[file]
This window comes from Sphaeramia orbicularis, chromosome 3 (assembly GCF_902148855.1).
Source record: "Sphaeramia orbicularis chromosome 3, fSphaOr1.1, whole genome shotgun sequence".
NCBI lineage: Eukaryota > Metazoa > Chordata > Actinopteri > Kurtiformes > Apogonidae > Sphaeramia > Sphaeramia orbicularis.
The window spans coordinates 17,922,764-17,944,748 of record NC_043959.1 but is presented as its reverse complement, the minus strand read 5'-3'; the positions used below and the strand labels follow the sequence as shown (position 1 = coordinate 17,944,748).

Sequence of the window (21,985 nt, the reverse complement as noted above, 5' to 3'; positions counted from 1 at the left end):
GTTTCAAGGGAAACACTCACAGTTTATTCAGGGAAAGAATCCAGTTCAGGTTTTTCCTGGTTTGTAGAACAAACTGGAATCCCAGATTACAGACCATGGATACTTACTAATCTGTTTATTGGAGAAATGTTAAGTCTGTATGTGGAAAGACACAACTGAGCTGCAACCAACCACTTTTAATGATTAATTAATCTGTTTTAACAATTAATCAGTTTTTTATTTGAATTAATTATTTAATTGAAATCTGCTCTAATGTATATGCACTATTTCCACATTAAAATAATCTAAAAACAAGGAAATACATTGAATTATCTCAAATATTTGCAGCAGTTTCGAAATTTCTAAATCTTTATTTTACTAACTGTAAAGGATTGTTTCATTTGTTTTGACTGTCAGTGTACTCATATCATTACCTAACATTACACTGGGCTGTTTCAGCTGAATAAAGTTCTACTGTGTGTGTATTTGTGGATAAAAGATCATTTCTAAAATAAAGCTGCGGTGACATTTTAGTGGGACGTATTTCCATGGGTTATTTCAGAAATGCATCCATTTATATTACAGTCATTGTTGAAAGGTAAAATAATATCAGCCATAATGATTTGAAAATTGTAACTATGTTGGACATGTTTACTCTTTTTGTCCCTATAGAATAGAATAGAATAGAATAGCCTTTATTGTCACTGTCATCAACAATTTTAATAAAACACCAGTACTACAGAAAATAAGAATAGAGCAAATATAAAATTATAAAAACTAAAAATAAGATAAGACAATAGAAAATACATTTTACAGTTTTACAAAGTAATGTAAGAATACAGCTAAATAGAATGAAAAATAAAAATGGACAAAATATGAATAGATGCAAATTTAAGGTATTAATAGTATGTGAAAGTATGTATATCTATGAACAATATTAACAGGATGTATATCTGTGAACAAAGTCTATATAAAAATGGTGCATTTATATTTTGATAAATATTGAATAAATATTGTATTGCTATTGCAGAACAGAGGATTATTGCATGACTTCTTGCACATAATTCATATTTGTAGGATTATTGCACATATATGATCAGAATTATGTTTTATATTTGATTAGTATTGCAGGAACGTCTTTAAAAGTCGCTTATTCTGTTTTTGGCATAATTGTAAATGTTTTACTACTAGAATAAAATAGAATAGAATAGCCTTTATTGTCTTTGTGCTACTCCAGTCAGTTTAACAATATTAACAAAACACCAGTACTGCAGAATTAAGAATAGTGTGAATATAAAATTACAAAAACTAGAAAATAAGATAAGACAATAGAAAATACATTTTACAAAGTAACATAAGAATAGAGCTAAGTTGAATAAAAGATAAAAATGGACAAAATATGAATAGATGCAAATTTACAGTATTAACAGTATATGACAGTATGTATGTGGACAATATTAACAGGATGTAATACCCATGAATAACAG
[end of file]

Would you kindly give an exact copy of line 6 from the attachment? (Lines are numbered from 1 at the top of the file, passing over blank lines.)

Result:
GTTTCAAGGGAAACACTCACAGTTTATTCAGGGAAAGAATCCAGTTCAGGTTTTTCCTGGTTTGTAGAACAAACTGGAATCCCAGATTACAGACCATGGATACTTACTAATCTGTTTATTGGAGAAATGTTAAGTCTGTATGTGGAAAGACACAACTGAGCTGCAACCAACCACTTTTAATGATTAATTAATCTGTTTTAACAATTAATCAGTTTTTTATTTGAATTAATTATTTAATTGAAATCTGCTCTAATGTATATGCACTATTTCCACATTAAAATAATCTAAAAACAAGGAAATACATTGAATTATCTCAAATATTTGCAGCAGTTTCGAAATTTCTAAATCTTTATTTTACTAACTGTAAAGGATTGTTTCATTTGTTTTGACTGTCAGTGTACTCATATCATTACCTAACATTACACTGGGCTGTTTCAGCTGAATAAAGTTCTACTGTGTGTGTATTTGTGGATAAAAGATCATTTCTAAAATAAAGCTGCGGTGACATTTTAGTGGGACGTATTTCCATGGGTTATTTCAGAAATGCATCCATTTATATTACAGTCATTGTTGAAAGGTAAAATAATATCAGCCATAATGATTTGAAAATTGTAACTATGTTGGACATGTTTACTCTTTTTGTCCCTATAGAATAGAATAGAATAGAATAGCCTTTATTGTCACTGTCATCAACAATTTTAATAAAACACCAGTACTACAGAAAATAAGAATAGAGCAAATATAAAATTATAAAAACTAAAAATAAGATAAGACAATAGAAAATACATTTTACAGTTTTACAAAGTAATGTAAGAATACAGCTAAATAGAATGAAAAATAAAAATGGACAAAATATGAATAGATGCAAATTTAAGGTATTAATAGTATGTGAAAGTATGTATATCTATGAACAATATTAACAGGATGTATATCTGTGAACAAAGTCTATATAAAAATGGTGCATTTATATTTTGATAAATATTGAATAAATATTGTATTGCTATTGCAGAACAGAGGATTATTGCATGACTTCTTGCACATAATTCATATTTGTAGGATTATTGCACATATATGATCAGAATTATGTTTTATATTTGATTAGTATTGCAGGAACGTCTTTAAAAGTCGCTTATTCTGTTTTTGGCATAATTGTAAATGTTTTACTACTAGAATAAAATAGAATAGAATAGCCTTTATTGTCTTTGTGCTACTCCAGTCAGTTTAACAATATTAACAAAACACCAGTACTGCAGAATTAAGAATAGTGTGAATATAAAATTACAAAAACTAGAAAATAAGATAAGACAATAGAAAATACATTTTACAAAGTAACATAAGAATAGAGCTAAGTTGAATAAAAGATAAAAATGGACAAAATATGAATAGATGCAAATTTACAGTATTAACAGTATATGACAGTATGTATGTGGACAATATTAACAGGATGTAATACCCATGAATAACAG